- Author: Sterling D'Este
Book online «Vassal Sterling D'Este (top 10 books of all time .TXT) 📖». Author Sterling D'Este
Call of Calamity Book One
Copyright © 2021 L&S Fables
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The characters and events portrayed in this book are fictitious. Any similarity to real persons, living or dead, is coincidental and not intended by the author.
No part of this book may be reproduced, or stored in a retrieval system, or transmitted in any form or by any means, electronic, mechanical, photocopying, recording, or otherwise, without express written permission of the publisher.
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Paperback ISBN: 9798574126288
Cover design by: Sara Oliver Designs
Library of Congress Control Number: 2020924506
Printed in the United States of America
For the misfits.
Map of Rhosan and Ingola
Map of Rhosan and Ingola
The Fundamentals of Magic
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Tenth Moon of the Year 1542: Rhosan-Ingolan Border
Trees whipped by, black monoliths slowly thinning. Dawn was a grey promise on the horizon, little light, but it served to illuminate the twisting forms of roots raised from the ground like feet tilted to trip a sprinting figure.
Catrin had not lost her way, even on so cloudy a night, but still ran southward, her thighs aching. Every sound was a pursuer, a hound or a bespelled soldier bent on taking away the book she held pressed to her chest. It was a small thing, insignificant in appearance for all that it had been written by Enyo’s strongest high priest and contained within its pages more magic than the slight acolyte had ever imagined.
The girl could not cast a spell, but she could run. Fleet as a doe, her mother had said, and so she’d been given to Enyo. In thanks to the land.
Praise the Goddess.
Behind her, the imagined sounds of pursuit had become real, the thunder of branches crumbling beneath the force of armored horses. Catrin was angling south and east, cutting through the tangle of the dream Goddess’s wood as though she meant to disappear within it. Ruyaa’s forest was a strange place, thick with fog even in the heat of noon. Now, in the cold light of a change-time, a transition from dark to day, it was coiling and unpredictable. Branches seemed to reach out, trunks to shift. Ephemeral and changeful as a dream.
But still, the soldiers were gaining. Gaining despite the thick foliage, despite the lack of any real path.
Catrin felt the wind from the path of a man’s large hand scrape the back of her neck, fear fueling another hectic burst of speed. She darted behind a protrusion of rock that turned to mist and drifted away to leave her in full view of twenty armed pursuers.
“There’s the little bitch— launch an arrow!” the gruff leader said, only Catrin was away again, leaping over brambles like the young deer after which her mother had called her. ‘My fawn,’ the priestess had said. She would be proud now.
She would have been.
The second arrow caught her in the shoulder, punching through the muscle as if it were nothing. Parchment. Or cloud wisps. But then, Catrin had always been slight of frame. She gave a piercing scream, a little-girl sound that ought to have no place in battle. The men drew up short as though suddenly reminded of just who they faced here. A child devoted to her Goddess. Not a soldier.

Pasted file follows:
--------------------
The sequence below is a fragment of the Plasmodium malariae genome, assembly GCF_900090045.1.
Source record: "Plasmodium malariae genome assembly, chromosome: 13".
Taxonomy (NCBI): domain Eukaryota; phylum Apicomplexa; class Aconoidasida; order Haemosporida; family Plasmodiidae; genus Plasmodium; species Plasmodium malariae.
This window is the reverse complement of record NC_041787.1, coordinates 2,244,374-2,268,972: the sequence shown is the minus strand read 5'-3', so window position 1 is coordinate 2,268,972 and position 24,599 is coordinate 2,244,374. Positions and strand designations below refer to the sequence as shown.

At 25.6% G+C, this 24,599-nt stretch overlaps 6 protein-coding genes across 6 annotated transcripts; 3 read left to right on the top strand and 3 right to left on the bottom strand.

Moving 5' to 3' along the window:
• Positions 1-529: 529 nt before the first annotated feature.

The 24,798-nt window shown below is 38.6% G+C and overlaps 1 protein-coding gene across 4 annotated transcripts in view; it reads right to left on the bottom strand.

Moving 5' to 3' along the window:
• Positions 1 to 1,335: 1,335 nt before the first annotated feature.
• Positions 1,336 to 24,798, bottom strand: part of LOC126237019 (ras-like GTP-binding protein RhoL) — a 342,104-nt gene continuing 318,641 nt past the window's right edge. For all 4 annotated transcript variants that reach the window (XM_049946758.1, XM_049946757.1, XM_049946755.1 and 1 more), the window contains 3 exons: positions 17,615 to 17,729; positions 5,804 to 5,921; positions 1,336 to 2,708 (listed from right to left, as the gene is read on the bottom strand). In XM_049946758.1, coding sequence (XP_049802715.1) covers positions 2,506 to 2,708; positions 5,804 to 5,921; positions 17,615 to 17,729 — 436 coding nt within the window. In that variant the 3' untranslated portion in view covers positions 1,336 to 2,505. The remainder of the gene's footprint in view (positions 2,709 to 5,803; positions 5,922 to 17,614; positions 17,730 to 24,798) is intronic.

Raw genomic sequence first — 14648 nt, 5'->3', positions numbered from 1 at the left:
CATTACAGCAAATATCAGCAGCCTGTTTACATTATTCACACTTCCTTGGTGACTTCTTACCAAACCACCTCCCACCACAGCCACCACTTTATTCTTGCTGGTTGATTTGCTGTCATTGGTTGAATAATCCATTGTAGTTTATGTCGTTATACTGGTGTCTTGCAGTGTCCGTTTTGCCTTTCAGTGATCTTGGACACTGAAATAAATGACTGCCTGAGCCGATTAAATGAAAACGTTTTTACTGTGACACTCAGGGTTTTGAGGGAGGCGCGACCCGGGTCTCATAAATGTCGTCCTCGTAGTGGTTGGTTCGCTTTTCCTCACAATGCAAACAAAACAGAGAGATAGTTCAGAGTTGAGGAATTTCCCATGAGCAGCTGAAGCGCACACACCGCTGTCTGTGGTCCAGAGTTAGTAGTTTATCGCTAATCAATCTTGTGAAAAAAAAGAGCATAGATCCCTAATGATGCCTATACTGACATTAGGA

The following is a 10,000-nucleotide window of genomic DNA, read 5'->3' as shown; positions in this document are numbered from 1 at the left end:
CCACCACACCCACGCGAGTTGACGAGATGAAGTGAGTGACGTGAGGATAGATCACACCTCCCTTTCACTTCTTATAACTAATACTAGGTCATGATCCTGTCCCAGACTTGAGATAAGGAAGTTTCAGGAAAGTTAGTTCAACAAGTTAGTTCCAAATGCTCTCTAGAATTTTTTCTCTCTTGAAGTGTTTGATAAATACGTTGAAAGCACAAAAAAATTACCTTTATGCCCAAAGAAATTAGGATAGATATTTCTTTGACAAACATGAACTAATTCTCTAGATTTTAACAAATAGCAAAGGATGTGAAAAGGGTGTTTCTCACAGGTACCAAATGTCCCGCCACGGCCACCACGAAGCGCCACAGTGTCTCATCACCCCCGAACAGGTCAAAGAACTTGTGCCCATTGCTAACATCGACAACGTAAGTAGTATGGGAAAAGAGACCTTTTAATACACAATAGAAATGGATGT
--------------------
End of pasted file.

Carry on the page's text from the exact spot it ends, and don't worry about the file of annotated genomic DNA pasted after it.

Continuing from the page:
“Don’t slow now!” The leader roared, and they were off again with a great stamping of feet and snorting gusts from the horse’s nostrils as they dodged fallen trees and low-hanging branches. Catrin picked up the book and threw herself clumsily forward. She must be fast. Swift as a deer. Just as mother said.
Only she was bleeding thickly now, long ropy black tendrils turning slowly red as dawn made good on its vow. The sun was rising, and with her presence, Catrin’s last hopes of escape would die. The soldiers would have a much easier time aiming in the light.
Still, she carried on. The hope of Enyo’s people rested in these pages, in the resurrection of their Goddess. And it all depended on Catrin getting away, in her keeping the tome from the Ingolan king. The girl was slowing, she knew. But she could not stop. Would not.
The third arrow thunked into a tree, just a finger’s width from Catrin’s head. She could feel the horses’ breath now, hot and wet-sweet like a hay barn after a thunderstorm. They weren’t going to bother catching her anymore, but run her down and pummel her into the dirt.
The first blow of horse hoof struck her thigh, and then Catrin was falling. Falling into the earth itself, it’s great yawning mouth closing after her to blot out the sun. The soil embraced her, hugging her arms and thighs, dragging her down, down, down. In that deep, unconsciousness found her.
When Catrin woke from meadow dreams, she was on the outskirts of the wood, far south of her pursuers, fog licking around her body like friendly dogs. “Thank you, Ruyaa,” she whispered, her voice awed. For who else could have saved her but the Goddess of dreams herself?
Catrin touched her shoulder, wincing at the crumble of dried blood, then cradled the book, turned, and pointed her steps away from the country of her birth. The last place the king would look, after all, was his own capital city.
Fourth Moon, Waning Crescent, of the Year 1819: Ingola
For many in Ingola, spring was a time of happiness and festivities. The tedious grey skies and the close quarters of winter fled from sunny days and bustling markets filled with fresh produce and livestock. Citizens were finally free of the stifling cold and could